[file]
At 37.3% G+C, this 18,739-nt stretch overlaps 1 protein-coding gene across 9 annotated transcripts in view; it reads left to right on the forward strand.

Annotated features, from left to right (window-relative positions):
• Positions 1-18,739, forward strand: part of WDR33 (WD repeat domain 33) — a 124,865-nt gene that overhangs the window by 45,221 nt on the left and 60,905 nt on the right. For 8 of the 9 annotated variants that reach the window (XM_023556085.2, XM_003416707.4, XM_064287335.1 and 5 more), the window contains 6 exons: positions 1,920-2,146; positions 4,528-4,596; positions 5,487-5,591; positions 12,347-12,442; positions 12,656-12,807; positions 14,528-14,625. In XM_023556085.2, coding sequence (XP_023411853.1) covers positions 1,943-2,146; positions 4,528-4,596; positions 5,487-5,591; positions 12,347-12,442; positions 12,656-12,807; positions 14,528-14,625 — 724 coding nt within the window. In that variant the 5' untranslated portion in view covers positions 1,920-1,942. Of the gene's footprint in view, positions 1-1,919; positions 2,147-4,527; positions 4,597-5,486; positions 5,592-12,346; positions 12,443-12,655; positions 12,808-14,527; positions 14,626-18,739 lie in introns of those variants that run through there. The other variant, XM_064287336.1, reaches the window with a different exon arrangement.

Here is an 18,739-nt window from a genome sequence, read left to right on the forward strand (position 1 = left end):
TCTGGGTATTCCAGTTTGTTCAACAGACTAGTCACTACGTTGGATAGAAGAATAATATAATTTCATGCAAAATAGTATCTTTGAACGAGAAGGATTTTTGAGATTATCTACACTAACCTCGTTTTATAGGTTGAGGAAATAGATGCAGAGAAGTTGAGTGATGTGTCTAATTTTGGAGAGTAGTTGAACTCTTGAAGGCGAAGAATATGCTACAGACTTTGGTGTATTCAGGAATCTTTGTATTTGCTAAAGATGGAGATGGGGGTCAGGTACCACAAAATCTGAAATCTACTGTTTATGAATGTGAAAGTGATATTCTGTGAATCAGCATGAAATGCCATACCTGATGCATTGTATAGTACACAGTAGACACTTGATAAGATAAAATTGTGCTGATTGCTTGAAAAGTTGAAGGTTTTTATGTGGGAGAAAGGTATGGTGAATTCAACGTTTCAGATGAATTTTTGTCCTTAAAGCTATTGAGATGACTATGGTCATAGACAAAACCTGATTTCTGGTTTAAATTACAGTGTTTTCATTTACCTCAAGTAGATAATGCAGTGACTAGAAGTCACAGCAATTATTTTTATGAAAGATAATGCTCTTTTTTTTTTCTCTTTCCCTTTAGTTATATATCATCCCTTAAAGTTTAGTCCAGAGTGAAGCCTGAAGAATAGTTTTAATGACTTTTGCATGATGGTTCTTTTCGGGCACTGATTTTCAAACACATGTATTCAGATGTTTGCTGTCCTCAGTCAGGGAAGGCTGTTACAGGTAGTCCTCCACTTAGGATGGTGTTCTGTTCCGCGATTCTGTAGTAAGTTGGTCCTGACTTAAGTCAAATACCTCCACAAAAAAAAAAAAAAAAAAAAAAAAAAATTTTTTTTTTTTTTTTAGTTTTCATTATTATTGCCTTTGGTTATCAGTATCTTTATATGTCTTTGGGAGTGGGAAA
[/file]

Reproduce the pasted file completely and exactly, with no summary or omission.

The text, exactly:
At 37.3% G+C, this 18,739-nt stretch overlaps 1 protein-coding gene across 9 annotated transcripts in view; it reads left to right on the forward strand.

Annotated features, from left to right (window-relative positions):
• Positions 1-18,739, forward strand: part of WDR33 (WD repeat domain 33) — a 124,865-nt gene that overhangs the window by 45,221 nt on the left and 60,905 nt on the right. For 8 of the 9 annotated variants that reach the window (XM_023556085.2, XM_003416707.4, XM_064287335.1 and 5 more), the window contains 6 exons: positions 1,920-2,146; positions 4,528-4,596; positions 5,487-5,591; positions 12,347-12,442; positions 12,656-12,807; positions 14,528-14,625. In XM_023556085.2, coding sequence (XP_023411853.1) covers positions 1,943-2,146; positions 4,528-4,596; positions 5,487-5,591; positions 12,347-12,442; positions 12,656-12,807; positions 14,528-14,625 — 724 coding nt within the window. In that variant the 5' untranslated portion in view covers positions 1,920-1,942. Of the gene's footprint in view, positions 1-1,919; positions 2,147-4,527; positions 4,597-5,486; positions 5,592-12,346; positions 12,443-12,655; positions 12,808-14,527; positions 14,626-18,739 lie in introns of those variants that run through there. The other variant, XM_064287336.1, reaches the window with a different exon arrangement.

Here is an 18,739-nt window from a genome sequence, read left to right on the forward strand (position 1 = left end):
TCTGGGTATTCCAGTTTGTTCAACAGACTAGTCACTACGTTGGATAGAAGAATAATATAATTTCATGCAAAATAGTATCTTTGAACGAGAAGGATTTTTGAGATTATCTACACTAACCTCGTTTTATAGGTTGAGGAAATAGATGCAGAGAAGTTGAGTGATGTGTCTAATTTTGGAGAGTAGTTGAACTCTTGAAGGCGAAGAATATGCTACAGACTTTGGTGTATTCAGGAATCTTTGTATTTGCTAAAGATGGAGATGGGGGTCAGGTACCACAAAATCTGAAATCTACTGTTTATGAATGTGAAAGTGATATTCTGTGAATCAGCATGAAATGCCATACCTGATGCATTGTATAGTACACAGTAGACACTTGATAAGATAAAATTGTGCTGATTGCTTGAAAAGTTGAAGGTTTTTATGTGGGAGAAAGGTATGGTGAATTCAACGTTTCAGATGAATTTTTGTCCTTAAAGCTATTGAGATGACTATGGTCATAGACAAAACCTGATTTCTGGTTTAAATTACAGTGTTTTCATTTACCTCAAGTAGATAATGCAGTGACTAGAAGTCACAGCAATTATTTTTATGAAAGATAATGCTCTTTTTTTTTTCTCTTTCCCTTTAGTTATATATCATCCCTTAAAGTTTAGTCCAGAGTGAAGCCTGAAGAATAGTTTTAATGACTTTTGCATGATGGTTCTTTTCGGGCACTGATTTTCAAACACATGTATTCAGATGTTTGCTGTCCTCAGTCAGGGAAGGCTGTTACAGGTAGTCCTCCACTTAGGATGGTGTTCTGTTCCGCGATTCTGTAGTAAGTTGGTCCTGACTTAAGTCAAATACCTCCACAAAAAAAAAAAAAAAAAAAAAAAAAAATTTTTTTTTTTTTTTTAGTTTTCATTATTATTGCCTTTGGTTATCAGTATCTTTATATGTCTTTGGGAGTGGGAAA